If such payments are to be introduced, but an employer wishes to avoid being bound to continue the practice if the law is clarified the other way, it would be prudent to make it clear that the practice is being adopted only as a contingency in case the interpretation of the law in Mr Neal’s case is correct, and to reserve the right to alter the practice in the event that it is, in fact, determined to be incorrect, or if the law is amended.

Indeed, employers might go a step further and reserve the right to recover such additional net payments as are made to employees in the event that the approach in Mr Neal’s case is determined to be incorrect. In this event, it would be advisable to ensure that there is an enforceable power to deduct such sums from future earnings, should this be required. However, the industrial relations impact of such an approach should first be considered, as should the practical difficulties that might be encountered in recovering sums from employees who leave the employment before any sums can be deducted from earnings.

It is noteworthy that Mr Neal sought overtime payments only in respect of the 4 weeks' leave required by the Directive, and not the full 5.6 weeks' leave provided for under the Regulations. There has been some debate, mainly in the context of workers on long-term sick leave (see below), as to whether the Directive's requirements must be applied to the entire 5.6 weeks.  It seems not.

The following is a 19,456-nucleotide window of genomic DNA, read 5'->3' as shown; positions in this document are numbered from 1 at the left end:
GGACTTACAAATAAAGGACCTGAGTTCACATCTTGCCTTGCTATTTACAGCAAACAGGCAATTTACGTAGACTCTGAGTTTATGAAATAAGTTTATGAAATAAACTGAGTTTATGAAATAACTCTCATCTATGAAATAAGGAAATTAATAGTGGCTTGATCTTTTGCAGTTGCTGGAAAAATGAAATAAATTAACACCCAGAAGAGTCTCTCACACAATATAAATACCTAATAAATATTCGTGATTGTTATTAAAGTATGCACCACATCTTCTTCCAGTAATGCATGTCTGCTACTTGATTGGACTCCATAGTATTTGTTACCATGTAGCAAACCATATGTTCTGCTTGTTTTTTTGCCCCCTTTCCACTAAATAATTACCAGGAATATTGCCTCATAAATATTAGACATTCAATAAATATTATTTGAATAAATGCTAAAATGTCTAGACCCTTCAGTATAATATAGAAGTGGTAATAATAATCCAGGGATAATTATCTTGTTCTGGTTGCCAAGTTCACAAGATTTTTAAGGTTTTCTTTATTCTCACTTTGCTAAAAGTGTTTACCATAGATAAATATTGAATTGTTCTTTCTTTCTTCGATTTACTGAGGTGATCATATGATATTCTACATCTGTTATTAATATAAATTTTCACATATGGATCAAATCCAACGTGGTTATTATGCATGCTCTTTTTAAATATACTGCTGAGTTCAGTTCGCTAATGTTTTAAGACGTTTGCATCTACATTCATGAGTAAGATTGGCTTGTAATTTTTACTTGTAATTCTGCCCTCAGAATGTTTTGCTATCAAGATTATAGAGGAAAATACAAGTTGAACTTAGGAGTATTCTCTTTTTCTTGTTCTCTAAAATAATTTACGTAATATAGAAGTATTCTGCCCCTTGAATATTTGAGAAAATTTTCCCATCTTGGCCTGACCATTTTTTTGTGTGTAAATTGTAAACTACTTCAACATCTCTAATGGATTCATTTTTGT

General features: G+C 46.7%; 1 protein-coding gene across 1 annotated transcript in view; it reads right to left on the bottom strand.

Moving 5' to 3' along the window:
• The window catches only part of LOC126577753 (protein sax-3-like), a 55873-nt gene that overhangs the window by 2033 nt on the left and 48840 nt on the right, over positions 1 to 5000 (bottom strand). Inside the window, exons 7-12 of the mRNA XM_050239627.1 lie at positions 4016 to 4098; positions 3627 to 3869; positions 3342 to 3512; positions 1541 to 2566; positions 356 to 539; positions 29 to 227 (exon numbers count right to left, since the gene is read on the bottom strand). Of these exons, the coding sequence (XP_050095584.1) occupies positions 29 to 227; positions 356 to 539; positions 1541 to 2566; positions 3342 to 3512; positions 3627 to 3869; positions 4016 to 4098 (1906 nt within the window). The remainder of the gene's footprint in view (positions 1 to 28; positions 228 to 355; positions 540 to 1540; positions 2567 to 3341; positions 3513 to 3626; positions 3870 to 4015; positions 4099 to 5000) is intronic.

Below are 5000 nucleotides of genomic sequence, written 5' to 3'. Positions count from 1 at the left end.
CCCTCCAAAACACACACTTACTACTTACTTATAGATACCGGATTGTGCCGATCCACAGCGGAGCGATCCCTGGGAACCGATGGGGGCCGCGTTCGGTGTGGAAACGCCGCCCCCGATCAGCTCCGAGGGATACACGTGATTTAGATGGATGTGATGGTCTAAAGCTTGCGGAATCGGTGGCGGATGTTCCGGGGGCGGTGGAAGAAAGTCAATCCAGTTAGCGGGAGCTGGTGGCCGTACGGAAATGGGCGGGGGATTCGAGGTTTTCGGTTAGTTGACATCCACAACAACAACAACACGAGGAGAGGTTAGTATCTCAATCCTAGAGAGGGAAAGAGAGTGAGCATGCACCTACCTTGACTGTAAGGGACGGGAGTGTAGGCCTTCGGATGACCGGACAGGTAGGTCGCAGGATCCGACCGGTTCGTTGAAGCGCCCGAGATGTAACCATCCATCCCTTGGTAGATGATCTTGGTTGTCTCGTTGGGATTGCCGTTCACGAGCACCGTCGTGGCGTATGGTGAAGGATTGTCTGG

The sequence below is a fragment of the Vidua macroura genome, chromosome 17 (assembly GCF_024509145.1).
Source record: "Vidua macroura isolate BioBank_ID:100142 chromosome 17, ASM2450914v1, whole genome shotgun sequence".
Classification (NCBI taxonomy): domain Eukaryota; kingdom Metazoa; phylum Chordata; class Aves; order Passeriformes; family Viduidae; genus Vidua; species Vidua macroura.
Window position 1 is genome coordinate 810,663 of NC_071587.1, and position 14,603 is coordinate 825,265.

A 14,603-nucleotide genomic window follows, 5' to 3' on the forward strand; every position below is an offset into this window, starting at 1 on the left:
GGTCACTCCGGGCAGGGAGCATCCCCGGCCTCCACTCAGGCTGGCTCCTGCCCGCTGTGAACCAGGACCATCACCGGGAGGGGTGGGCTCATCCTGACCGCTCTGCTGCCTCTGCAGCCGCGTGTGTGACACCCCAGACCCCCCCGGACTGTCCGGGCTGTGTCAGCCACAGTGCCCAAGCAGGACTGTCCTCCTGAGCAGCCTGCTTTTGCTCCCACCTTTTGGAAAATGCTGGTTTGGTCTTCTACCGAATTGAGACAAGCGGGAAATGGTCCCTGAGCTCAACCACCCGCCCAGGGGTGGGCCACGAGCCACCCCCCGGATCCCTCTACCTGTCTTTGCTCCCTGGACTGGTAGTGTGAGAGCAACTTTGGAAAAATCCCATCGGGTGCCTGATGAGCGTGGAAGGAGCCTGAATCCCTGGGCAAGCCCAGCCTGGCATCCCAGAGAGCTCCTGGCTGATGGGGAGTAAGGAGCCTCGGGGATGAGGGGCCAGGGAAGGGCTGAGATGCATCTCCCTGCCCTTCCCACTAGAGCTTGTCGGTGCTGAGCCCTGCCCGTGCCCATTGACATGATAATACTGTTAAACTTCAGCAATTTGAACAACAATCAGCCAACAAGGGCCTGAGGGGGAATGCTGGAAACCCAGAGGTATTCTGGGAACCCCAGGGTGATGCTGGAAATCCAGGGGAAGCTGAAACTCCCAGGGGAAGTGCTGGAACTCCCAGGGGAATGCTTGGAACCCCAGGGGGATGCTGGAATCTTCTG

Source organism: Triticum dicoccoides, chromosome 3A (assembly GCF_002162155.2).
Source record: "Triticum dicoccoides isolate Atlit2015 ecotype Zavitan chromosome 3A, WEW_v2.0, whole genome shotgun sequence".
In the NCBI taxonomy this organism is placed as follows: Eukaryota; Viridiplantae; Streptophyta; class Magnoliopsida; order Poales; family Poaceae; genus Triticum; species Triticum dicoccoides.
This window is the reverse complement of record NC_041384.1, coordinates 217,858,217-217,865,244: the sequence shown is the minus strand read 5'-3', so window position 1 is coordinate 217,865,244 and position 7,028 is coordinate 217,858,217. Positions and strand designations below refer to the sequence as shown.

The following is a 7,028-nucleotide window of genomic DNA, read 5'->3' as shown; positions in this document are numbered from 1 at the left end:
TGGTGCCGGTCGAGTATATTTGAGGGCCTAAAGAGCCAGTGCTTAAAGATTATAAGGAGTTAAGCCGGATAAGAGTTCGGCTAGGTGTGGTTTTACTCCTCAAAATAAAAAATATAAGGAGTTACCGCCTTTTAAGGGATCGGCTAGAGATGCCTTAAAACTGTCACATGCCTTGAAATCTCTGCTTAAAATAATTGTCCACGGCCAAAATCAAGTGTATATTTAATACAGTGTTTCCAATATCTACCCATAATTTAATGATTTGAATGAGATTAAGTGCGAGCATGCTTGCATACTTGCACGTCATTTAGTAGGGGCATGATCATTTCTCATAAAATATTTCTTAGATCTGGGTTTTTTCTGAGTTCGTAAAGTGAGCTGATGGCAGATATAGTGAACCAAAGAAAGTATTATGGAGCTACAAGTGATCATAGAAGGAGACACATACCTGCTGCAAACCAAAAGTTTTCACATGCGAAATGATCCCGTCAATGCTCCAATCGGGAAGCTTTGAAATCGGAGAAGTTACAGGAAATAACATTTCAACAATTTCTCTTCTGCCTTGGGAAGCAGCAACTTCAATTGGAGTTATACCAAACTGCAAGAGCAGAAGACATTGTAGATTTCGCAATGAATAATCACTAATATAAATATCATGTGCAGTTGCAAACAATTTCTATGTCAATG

Holidays and Sick Leave

Where a worker is prevented from taking statutory minimum holiday entitlement due to long-term sickness absence, he or she is entitled to carry it over to the next holiday year.
Our view has been that this applies only in respect of the 4 weeks’ leave under the Directive, and not the full 5.6 weeks' leave under the Regulations.  Confirmation of this was awaited, however, and this has now been provided by the EAT.

This case involved a Mr Healy, who worked for a company called Sood Enterprises Ltd as a handyman and car washer. Mr Healy was entitled to 5.6 weeks’ holiday, in accordance with the Regulations: 28 days. In July 2010, he suffered a stroke and was off work until he resigned on 6 June 2011. His absence straddled two holiday years, which ran from January to December. Mr Healy had taken 11 days' holiday in 2010, leaving 17 days untaken, and his pro-rata holiday entitlement for 2011, calculated up to the termination date, was 14 days. He received no payment in lieu of accrued holiday on termination of employment.

An employment tribunal held that Mr Healy should have been paid for all 17 days of holiday that he was prevented from taking due to illness in 2010, on the basis that these were carried over to the next holiday year, as well as for the 14 days accrued in 2011.

The EAT has held, however, that Mr Healy was not entitled to carry over the additional 1.6 weeks' leave under the Regulations to the following leave year – only the untaken element of his 20-day leave entitlement under the Directive, i.e. 9 days. The award for the full 14 days accrued in 2011 was, however, correct.

For advice relating to the above issues, please contact me (T: 01952 211010; E: john.merry@lblaw.co.uk) or Will Morse (T: 01432 377152; E: will.morse@lblaw.co.uk).